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Introduction to Modern JS with ES6, Babel and Webpack

Modern JavaScript is really a wide and moving target. You may have learned JavaScript five years ago and some of those techniques may be considered old by today’s standards. But then, some other techniques older than these may still be considered as the modern best practices. So, here the intent is to guide you through various modern techniques of JavaScript and features of ES6.

What is ES6?

ECMAScript 2015, also known as ES6, is a fundamental version of the ECMAScript standard. JavaScript ES6 brings new syntax and new awesome features to make your code more modern and readable. It allows you to write less code and do more. ES6 introduces us to many great features like arrow functions, template strings, class destruction, modules and many more.

New ES6 Features that will be covered in this article are:

  1. Arrow Functions: Lexical ‘this’ Keyword
  2. Promises
  3. Generators
  4. Default Parameters
  5. Rest parameter and Spread operator
  6. Template Literals
  7. For-of loop
  8. New String methods
  9. New Object methods

1. Arrow Functions

An arrow function expression is a syntactically compact alternative to a regular function expression, although without its own bindings to the this, arguments, super, or new.target keywords.

Example:

const something = () => doSomething()

2. Promises

Promises allow us to eliminate the famous “callback hell”, although they introduce a bit more complexity (which has been solved in ES2017 with async, a higher level construct).

Example:

const wait = () => new Promise((resolve, reject) => {
  resolve(‘Learn Javascript Deeply!’);
})

wait().then((data) => {
  console.log(data);     	// Learn Javascript Deeply
})

3. Generators

Generator is a special kind of function with the ability to pause itself, and resume later, allowing other code to run in the meantime. The function* declaration (function keyword followed by an asterisk) defines a generator function, which returns a Generator object.

Example:

function* generator(i) {
  yield i;
  yield i + 10;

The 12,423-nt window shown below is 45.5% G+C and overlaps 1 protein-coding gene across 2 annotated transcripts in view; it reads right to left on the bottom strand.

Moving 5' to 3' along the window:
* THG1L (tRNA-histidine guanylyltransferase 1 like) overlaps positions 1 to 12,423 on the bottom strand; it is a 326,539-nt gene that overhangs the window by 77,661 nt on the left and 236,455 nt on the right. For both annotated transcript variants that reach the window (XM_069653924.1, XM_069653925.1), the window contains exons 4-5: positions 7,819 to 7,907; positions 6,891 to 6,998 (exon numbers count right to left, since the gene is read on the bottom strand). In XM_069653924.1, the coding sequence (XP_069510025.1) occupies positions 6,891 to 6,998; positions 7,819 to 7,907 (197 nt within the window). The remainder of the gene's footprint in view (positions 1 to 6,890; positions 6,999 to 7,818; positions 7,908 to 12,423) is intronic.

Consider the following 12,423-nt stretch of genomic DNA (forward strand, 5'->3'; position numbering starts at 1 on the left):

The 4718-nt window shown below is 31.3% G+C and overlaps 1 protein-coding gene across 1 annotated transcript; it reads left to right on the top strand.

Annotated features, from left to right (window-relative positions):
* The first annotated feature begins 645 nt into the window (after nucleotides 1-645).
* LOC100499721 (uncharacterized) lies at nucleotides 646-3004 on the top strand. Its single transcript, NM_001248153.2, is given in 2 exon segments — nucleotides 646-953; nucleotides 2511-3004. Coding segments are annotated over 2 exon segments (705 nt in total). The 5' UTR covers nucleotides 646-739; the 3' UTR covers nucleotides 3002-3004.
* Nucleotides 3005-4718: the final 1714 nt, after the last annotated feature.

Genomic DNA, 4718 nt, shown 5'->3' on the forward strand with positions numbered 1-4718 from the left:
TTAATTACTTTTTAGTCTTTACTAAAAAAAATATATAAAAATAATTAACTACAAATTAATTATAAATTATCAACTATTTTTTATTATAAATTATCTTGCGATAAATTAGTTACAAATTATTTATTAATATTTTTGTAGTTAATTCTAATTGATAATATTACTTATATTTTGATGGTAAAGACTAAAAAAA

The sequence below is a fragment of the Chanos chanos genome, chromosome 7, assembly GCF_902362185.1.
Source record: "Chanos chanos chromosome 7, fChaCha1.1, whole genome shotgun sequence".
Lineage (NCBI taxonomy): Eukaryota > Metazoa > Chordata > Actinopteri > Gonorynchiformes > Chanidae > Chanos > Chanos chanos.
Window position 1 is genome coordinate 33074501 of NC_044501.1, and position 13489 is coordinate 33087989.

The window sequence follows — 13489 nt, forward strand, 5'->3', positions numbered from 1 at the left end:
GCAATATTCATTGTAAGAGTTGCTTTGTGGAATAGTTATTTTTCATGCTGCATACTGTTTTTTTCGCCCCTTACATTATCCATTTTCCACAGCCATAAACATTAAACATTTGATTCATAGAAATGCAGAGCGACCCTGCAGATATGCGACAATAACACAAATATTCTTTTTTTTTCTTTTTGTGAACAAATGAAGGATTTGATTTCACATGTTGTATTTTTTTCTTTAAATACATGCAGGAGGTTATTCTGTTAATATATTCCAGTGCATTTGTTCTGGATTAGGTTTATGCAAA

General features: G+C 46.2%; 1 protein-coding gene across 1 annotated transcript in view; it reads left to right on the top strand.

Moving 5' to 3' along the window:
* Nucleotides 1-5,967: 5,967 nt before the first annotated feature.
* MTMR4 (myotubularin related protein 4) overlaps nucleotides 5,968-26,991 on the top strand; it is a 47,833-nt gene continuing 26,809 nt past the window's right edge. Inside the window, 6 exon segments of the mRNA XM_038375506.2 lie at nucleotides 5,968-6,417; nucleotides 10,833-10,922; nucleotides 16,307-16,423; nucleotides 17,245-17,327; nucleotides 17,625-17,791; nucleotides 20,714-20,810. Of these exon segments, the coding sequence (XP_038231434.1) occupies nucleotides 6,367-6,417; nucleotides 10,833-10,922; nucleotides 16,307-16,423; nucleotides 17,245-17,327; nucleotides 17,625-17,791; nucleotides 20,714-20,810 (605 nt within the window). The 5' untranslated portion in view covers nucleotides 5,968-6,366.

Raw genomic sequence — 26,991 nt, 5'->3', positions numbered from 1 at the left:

}
const gen = generator(10);
console.log(gen.next().value);	// expected output: 10
console.log(gen.next().value);	// expected output: 20

4. Default Parameters

Functions now support default parameters.

Example:

const someFunction = function(index = 0, testing = true) { /* ... */ }
someFunction()

5. Rest Parameter and Spread Operator

The rest parameters are used to get the argument of an array, and return a new array.

Example:

function sum(...theArgs) {
  return theArgs.reduce((previous, current) => {
    return previous + current;
  });
}
console.log(sum(1, 2, 3));

You can expand an array, an object or a string using the spread operator …

Example:

const a = [1, 2, 3]
You can create a new array using
const b = [...a, 4, 5, 6]

6. Template Literals

They provide a way to embed expressions into strings, effectively inserting the values, by using the ${a_variable} syntax.

Example:

const joe = 'test'
const string = `something ${joe}` 	//something test

7. For-off loop

ES5, back in 2009, introduced forEach() loops. Although it was good, it offered no way to break, like for loops always did. ES2015 introduced the for-of loop, which combines the conciseness of forEach with the ability to break.

Example:

//get the index as well, using `entries()`
for (const [i, v] of ['a', 'b', 'c'].entries()) {
  console.log(i, v);
}

8. New String methods

String variables now have some new instance methods:

  • repeat() – repeats the strings for the specified number of times: ‘Ho’.repeat(3) //HoHoHo
  • codePointAt() – handles retrieving the Unicode code of characters that cannot be represented by a single 16-bit UTF-16 unit, but need 2 instead

9. New Object methods

ES6 introduced several static methods under the Object namespace:

  • Object.is() – determines if two values are the same
  • Object.assign() – used to shallow copy an object (a copy of the reference pointer to the object)
  • Object.setPrototypeOf sets an object prototype

Babel – A Tool to convert ES6 to ES5

Babel is a toolchain that is mainly used to convert ECMAScript 2015+ code into a backwards compatible version of JavaScript in current and older browsers or environments. Here are the main things Babel can do for you:

  • Transform syntax
  • Polyfill features that are missing in your target environment (through @babel/polyfill)
  • Source code transformations (codemods)

Webpack – A Module Bundler

At its core, webpack is a static module bundler for modern JavaScript applications. When webpack processes your application, it internally builds a dependency graph which maps every module your project needs and generates one or more bundles.

The Core Concepts of Webpack are:

  • Entry
  • Output
  • Loaders
  • Plugins
  • Mode
  • Browser Compatibility

Conclusion

JavaScript, like most web-related technologies, is evolving all the time. Since the introduction of ES6, many awesome features were added to it. Hope you liked the introduction bit and you  begin to take advantage of these concepts to increase your JavaScript expertise. If you have any queries or concerns, please use the comment section below to let us know about them. Another blog in this series would be coming soon. Please stay tuned for it.

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